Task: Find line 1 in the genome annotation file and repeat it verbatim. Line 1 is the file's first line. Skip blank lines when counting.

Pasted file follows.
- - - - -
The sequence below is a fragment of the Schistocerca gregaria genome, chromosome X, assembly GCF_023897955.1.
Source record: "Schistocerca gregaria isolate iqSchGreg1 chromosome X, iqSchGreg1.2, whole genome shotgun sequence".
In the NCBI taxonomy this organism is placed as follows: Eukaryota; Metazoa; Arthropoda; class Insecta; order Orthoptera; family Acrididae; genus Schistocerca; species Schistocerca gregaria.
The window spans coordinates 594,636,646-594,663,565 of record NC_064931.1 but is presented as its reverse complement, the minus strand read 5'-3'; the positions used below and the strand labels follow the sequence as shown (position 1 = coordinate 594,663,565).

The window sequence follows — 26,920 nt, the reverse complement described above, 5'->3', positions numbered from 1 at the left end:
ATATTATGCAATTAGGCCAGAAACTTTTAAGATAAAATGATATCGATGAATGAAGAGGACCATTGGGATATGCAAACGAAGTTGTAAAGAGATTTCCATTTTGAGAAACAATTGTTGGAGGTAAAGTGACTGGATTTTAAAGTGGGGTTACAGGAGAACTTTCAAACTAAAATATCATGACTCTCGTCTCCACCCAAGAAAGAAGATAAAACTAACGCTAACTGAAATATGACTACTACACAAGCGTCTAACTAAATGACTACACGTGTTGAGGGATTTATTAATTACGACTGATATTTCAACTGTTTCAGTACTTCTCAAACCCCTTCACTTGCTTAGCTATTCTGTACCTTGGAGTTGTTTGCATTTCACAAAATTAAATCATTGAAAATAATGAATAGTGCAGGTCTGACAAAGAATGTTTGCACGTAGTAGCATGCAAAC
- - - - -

The sequence below is a fragment of the Schistocerca gregaria genome, chromosome X, assembly GCF_023897955.1.